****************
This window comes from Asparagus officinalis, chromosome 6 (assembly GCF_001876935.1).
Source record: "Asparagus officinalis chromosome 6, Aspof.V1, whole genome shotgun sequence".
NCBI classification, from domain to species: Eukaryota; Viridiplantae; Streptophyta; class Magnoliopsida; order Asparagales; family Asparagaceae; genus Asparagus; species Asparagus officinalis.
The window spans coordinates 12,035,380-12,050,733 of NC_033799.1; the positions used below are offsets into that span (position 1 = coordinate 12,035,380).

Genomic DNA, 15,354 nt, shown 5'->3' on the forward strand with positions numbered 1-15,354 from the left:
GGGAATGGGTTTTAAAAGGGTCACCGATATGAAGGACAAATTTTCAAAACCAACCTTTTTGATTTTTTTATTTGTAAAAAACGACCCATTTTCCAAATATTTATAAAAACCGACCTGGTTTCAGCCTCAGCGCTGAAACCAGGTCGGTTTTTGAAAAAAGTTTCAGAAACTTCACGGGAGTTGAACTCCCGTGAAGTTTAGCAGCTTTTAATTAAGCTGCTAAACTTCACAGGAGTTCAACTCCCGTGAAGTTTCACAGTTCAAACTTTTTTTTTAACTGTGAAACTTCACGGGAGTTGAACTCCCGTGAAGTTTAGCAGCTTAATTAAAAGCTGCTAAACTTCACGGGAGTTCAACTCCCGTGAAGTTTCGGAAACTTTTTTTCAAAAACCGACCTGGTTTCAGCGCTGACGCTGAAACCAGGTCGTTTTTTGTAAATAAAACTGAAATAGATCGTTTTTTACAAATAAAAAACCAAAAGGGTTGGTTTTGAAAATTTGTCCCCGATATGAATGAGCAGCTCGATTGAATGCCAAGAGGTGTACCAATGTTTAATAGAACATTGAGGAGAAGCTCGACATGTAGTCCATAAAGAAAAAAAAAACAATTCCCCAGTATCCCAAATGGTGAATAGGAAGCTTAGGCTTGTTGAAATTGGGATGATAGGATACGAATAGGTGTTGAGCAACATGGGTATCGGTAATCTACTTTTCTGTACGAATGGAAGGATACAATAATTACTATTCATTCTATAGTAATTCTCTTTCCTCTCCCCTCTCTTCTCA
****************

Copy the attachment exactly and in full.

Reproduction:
This window comes from Asparagus officinalis, chromosome 6 (assembly GCF_001876935.1).
Source record: "Asparagus officinalis chromosome 6, Aspof.V1, whole genome shotgun sequence".
NCBI classification, from domain to species: Eukaryota; Viridiplantae; Streptophyta; class Magnoliopsida; order Asparagales; family Asparagaceae; genus Asparagus; species Asparagus officinalis.
The window spans coordinates 12,035,380-12,050,733 of NC_033799.1; the positions used below are offsets into that span (position 1 = coordinate 12,035,380).

Genomic DNA, 15,354 nt, shown 5'->3' on the forward strand with positions numbered 1-15,354 from the left:
GGGAATGGGTTTTAAAAGGGTCACCGATATGAAGGACAAATTTTCAAAACCAACCTTTTTGATTTTTTTATTTGTAAAAAACGACCCATTTTCCAAATATTTATAAAAACCGACCTGGTTTCAGCCTCAGCGCTGAAACCAGGTCGGTTTTTGAAAAAAGTTTCAGAAACTTCACGGGAGTTGAACTCCCGTGAAGTTTAGCAGCTTTTAATTAAGCTGCTAAACTTCACAGGAGTTCAACTCCCGTGAAGTTTCACAGTTCAAACTTTTTTTTTAACTGTGAAACTTCACGGGAGTTGAACTCCCGTGAAGTTTAGCAGCTTAATTAAAAGCTGCTAAACTTCACGGGAGTTCAACTCCCGTGAAGTTTCGGAAACTTTTTTTCAAAAACCGACCTGGTTTCAGCGCTGACGCTGAAACCAGGTCGTTTTTTGTAAATAAAACTGAAATAGATCGTTTTTTACAAATAAAAAACCAAAAGGGTTGGTTTTGAAAATTTGTCCCCGATATGAATGAGCAGCTCGATTGAATGCCAAGAGGTGTACCAATGTTTAATAGAACATTGAGGAGAAGCTCGACATGTAGTCCATAAAGAAAAAAAAAACAATTCCCCAGTATCCCAAATGGTGAATAGGAAGCTTAGGCTTGTTGAAATTGGGATGATAGGATACGAATAGGTGTTGAGCAACATGGGTATCGGTAATCTACTTTTCTGTACGAATGGAAGGATACAATAATTACTATTCATTCTATAGTAATTCTCTTTCCTCTCCCCTCTCTTCTCA